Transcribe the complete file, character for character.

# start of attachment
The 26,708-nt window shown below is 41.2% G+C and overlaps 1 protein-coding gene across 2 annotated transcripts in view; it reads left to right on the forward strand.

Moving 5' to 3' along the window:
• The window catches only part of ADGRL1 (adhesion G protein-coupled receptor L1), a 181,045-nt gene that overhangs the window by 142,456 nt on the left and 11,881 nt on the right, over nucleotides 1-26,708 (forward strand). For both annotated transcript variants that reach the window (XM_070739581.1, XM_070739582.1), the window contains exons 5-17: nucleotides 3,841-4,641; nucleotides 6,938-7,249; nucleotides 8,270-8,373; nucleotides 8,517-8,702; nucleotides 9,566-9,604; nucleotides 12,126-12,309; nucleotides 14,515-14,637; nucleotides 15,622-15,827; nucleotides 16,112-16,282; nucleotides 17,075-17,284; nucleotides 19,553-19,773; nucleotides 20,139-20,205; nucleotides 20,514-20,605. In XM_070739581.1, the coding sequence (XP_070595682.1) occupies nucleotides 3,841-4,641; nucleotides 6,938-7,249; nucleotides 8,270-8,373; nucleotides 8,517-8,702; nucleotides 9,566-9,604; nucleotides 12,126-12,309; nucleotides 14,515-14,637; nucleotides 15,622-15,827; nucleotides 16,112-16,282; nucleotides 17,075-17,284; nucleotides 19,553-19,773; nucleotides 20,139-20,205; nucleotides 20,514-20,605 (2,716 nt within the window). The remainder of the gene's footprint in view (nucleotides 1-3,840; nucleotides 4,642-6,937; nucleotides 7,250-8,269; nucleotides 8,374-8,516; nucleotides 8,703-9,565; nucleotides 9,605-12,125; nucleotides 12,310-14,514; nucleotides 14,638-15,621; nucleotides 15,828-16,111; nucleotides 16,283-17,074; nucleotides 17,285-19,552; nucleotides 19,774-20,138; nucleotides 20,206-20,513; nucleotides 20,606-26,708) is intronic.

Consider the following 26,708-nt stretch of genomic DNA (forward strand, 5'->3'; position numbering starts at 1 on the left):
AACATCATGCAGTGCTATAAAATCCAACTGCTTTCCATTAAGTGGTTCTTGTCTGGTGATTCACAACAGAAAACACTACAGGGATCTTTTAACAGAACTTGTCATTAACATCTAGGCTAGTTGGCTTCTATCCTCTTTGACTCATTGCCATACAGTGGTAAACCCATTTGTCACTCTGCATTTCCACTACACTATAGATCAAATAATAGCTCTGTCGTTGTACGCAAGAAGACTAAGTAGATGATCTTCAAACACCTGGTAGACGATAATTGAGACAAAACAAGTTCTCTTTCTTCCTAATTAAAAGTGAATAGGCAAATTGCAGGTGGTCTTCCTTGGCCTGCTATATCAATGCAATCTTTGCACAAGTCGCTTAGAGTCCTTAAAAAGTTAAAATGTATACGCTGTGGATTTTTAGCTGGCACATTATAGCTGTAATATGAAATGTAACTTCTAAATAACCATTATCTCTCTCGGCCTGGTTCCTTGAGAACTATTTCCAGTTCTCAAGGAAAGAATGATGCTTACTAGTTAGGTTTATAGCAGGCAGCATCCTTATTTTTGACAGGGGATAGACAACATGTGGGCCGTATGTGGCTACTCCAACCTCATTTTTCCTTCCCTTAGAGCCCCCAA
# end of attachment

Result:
The 26,708-nt window shown below is 41.2% G+C and overlaps 1 protein-coding gene across 2 annotated transcripts in view; it reads left to right on the forward strand.

Moving 5' to 3' along the window:
• The window catches only part of ADGRL1 (adhesion G protein-coupled receptor L1), a 181,045-nt gene that overhangs the window by 142,456 nt on the left and 11,881 nt on the right, over nucleotides 1-26,708 (forward strand). For both annotated transcript variants that reach the window (XM_070739581.1, XM_070739582.1), the window contains exons 5-17: nucleotides 3,841-4,641; nucleotides 6,938-7,249; nucleotides 8,270-8,373; nucleotides 8,517-8,702; nucleotides 9,566-9,604; nucleotides 12,126-12,309; nucleotides 14,515-14,637; nucleotides 15,622-15,827; nucleotides 16,112-16,282; nucleotides 17,075-17,284; nucleotides 19,553-19,773; nucleotides 20,139-20,205; nucleotides 20,514-20,605. In XM_070739581.1, the coding sequence (XP_070595682.1) occupies nucleotides 3,841-4,641; nucleotides 6,938-7,249; nucleotides 8,270-8,373; nucleotides 8,517-8,702; nucleotides 9,566-9,604; nucleotides 12,126-12,309; nucleotides 14,515-14,637; nucleotides 15,622-15,827; nucleotides 16,112-16,282; nucleotides 17,075-17,284; nucleotides 19,553-19,773; nucleotides 20,139-20,205; nucleotides 20,514-20,605 (2,716 nt within the window). The remainder of the gene's footprint in view (nucleotides 1-3,840; nucleotides 4,642-6,937; nucleotides 7,250-8,269; nucleotides 8,374-8,516; nucleotides 8,703-9,565; nucleotides 9,605-12,125; nucleotides 12,310-14,514; nucleotides 14,638-15,621; nucleotides 15,828-16,111; nucleotides 16,283-17,074; nucleotides 17,285-19,552; nucleotides 19,774-20,138; nucleotides 20,206-20,513; nucleotides 20,606-26,708) is intronic.

Consider the following 26,708-nt stretch of genomic DNA (forward strand, 5'->3'; position numbering starts at 1 on the left):
AACATCATGCAGTGCTATAAAATCCAACTGCTTTCCATTAAGTGGTTCTTGTCTGGTGATTCACAACAGAAAACACTACAGGGATCTTTTAACAGAACTTGTCATTAACATCTAGGCTAGTTGGCTTCTATCCTCTTTGACTCATTGCCATACAGTGGTAAACCCATTTGTCACTCTGCATTTCCACTACACTATAGATCAAATAATAGCTCTGTCGTTGTACGCAAGAAGACTAAGTAGATGATCTTCAAACACCTGGTAGACGATAATTGAGACAAAACAAGTTCTCTTTCTTCCTAATTAAAAGTGAATAGGCAAATTGCAGGTGGTCTTCCTTGGCCTGCTATATCAATGCAATCTTTGCACAAGTCGCTTAGAGTCCTTAAAAAGTTAAAATGTATACGCTGTGGATTTTTAGCTGGCACATTATAGCTGTAATATGAAATGTAACTTCTAAATAACCATTATCTCTCTCGGCCTGGTTCCTTGAGAACTATTTCCAGTTCTCAAGGAAAGAATGATGCTTACTAGTTAGGTTTATAGCAGGCAGCATCCTTATTTTTGACAGGGGATAGACAACATGTGGGCCGTATGTGGCTACTCCAACCTCATTTTTCCTTCCCTTAGAGCCCCCAA